Jump to ContentJump to Main Navigation
Users without a subscription are not able to see the full content.

Donald Burrows

Print publication date: 2012

Print ISBN-13: 9780199737369

Published to Oxford Scholarship Online: May 2015

DOI: 10.1093/acprof:osobl/9780199737369.001.0001

Show Summary Details
Page of

PRINTED FROM OXFORD SCHOLARSHIP ONLINE (oxford.universitypressscholarship.com). (c) Copyright Oxford University Press, 2020. All Rights Reserved. An individual user may print out a PDF of a single chapter of a monograph in OSO for personal use. date: 24 October 2020

The Oratorio Composer II

The Oratorio Composer II

Towards Victory, 1745–9

(p.379) Chapter Twelve The Oratorio Composer II

Donald Burrows

Oxford University Press

This chapter examines the 1745–9 Lenten opera season of George Frideric Handel, who despite having health issues, still continued to compose music. Handel's works of this period centred on heroes and battles, as influenced by the Jacobite rising of 1745. It describes how Handel's latest composition, Occasional Oratorio, was performed three times between 14 and 26 February at Covent Garden, constituting his complete ‘season’. According to an account of the Earl of Shaftesbury, the procedure seems to have restored Handel's spirits and finances. Handel then joined the 1747 Lenten opera season where he performed his new compositions: Judas Maccabaeus, Alexander Balus, and Joshua, all of which received high praise. Managing to present eleven performances, the season seems to have restored Handel's position as a regular contributor to London's musical life. This continued in 1748 and 1749 when he was able to compose Concerti a due cori, Solomon, and Sussana.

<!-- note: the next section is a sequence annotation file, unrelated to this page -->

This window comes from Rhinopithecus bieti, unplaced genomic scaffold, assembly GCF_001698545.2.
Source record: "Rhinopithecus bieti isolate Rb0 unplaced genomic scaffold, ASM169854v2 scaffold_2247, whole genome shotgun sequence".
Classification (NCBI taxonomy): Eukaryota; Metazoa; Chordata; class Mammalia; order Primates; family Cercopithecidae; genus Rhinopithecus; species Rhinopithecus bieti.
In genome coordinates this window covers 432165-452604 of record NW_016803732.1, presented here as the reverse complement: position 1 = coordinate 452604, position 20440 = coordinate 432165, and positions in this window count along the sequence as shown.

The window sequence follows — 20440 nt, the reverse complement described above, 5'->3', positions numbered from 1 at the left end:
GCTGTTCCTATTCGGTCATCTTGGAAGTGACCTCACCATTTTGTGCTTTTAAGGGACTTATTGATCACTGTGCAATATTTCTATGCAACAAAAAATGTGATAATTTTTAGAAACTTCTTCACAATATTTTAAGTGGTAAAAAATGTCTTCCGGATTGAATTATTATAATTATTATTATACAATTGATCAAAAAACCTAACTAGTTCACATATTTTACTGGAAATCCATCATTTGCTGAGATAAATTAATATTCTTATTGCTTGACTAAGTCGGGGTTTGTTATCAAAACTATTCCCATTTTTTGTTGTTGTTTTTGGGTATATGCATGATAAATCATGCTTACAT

Keywords:   Lenten opera season, George Frideric Handel, Jacobite rising of 1745, Occasional Oratorio, Earl of Shaftesbury, Judas Maccabaeus, Alexander Balus, Joshua, Concerti a due cori

Oxford Scholarship Online requires a subscription or purchase to access the full text of books within the service. Public users can however freely search the site and view the abstracts and keywords for each book and chapter.

Please, subscribe or login to access full text content.

If you think you should have access to this title, please contact your librarian.

To troubleshoot, please check our FAQs , and if you can't find the answer there, please contact us .